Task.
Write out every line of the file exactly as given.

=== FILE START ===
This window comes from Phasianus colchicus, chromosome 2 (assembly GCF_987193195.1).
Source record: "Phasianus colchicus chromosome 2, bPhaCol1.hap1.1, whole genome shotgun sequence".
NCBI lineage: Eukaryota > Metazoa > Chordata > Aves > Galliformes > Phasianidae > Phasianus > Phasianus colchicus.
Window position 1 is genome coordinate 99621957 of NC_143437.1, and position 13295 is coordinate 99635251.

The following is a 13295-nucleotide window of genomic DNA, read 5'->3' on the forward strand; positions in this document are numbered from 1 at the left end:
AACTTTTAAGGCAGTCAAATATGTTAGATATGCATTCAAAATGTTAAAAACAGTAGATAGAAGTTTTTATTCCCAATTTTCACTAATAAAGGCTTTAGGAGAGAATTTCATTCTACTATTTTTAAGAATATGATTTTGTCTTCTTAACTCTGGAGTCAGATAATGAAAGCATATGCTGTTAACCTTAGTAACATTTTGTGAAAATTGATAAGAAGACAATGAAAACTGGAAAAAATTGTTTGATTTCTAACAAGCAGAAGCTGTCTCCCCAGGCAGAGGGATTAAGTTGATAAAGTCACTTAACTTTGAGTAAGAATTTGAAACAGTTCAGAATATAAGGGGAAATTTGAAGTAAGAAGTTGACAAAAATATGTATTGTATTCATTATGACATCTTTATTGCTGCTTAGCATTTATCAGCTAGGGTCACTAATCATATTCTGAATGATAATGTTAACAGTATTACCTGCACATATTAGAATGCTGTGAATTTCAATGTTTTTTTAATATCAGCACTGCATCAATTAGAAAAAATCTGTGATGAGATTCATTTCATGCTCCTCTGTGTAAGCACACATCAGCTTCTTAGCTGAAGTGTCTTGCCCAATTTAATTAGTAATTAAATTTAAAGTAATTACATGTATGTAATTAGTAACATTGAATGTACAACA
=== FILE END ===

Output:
This window comes from Phasianus colchicus, chromosome 2 (assembly GCF_987193195.1).
Source record: "Phasianus colchicus chromosome 2, bPhaCol1.hap1.1, whole genome shotgun sequence".
NCBI lineage: Eukaryota > Metazoa > Chordata > Aves > Galliformes > Phasianidae > Phasianus > Phasianus colchicus.
Window position 1 is genome coordinate 99621957 of NC_143437.1, and position 13295 is coordinate 99635251.

The following is a 13295-nucleotide window of genomic DNA, read 5'->3' on the forward strand; positions in this document are numbered from 1 at the left end:
AACTTTTAAGGCAGTCAAATATGTTAGATATGCATTCAAAATGTTAAAAACAGTAGATAGAAGTTTTTATTCCCAATTTTCACTAATAAAGGCTTTAGGAGAGAATTTCATTCTACTATTTTTAAGAATATGATTTTGTCTTCTTAACTCTGGAGTCAGATAATGAAAGCATATGCTGTTAACCTTAGTAACATTTTGTGAAAATTGATAAGAAGACAATGAAAACTGGAAAAAATTGTTTGATTTCTAACAAGCAGAAGCTGTCTCCCCAGGCAGAGGGATTAAGTTGATAAAGTCACTTAACTTTGAGTAAGAATTTGAAACAGTTCAGAATATAAGGGGAAATTTGAAGTAAGAAGTTGACAAAAATATGTATTGTATTCATTATGACATCTTTATTGCTGCTTAGCATTTATCAGCTAGGGTCACTAATCATATTCTGAATGATAATGTTAACAGTATTACCTGCACATATTAGAATGCTGTGAATTTCAATGTTTTTTTAATATCAGCACTGCATCAATTAGAAAAAATCTGTGATGAGATTCATTTCATGCTCCTCTGTGTAAGCACACATCAGCTTCTTAGCTGAAGTGTCTTGCCCAATTTAATTAGTAATTAAATTTAAAGTAATTACATGTATGTAATTAGTAACATTGAATGTACAACA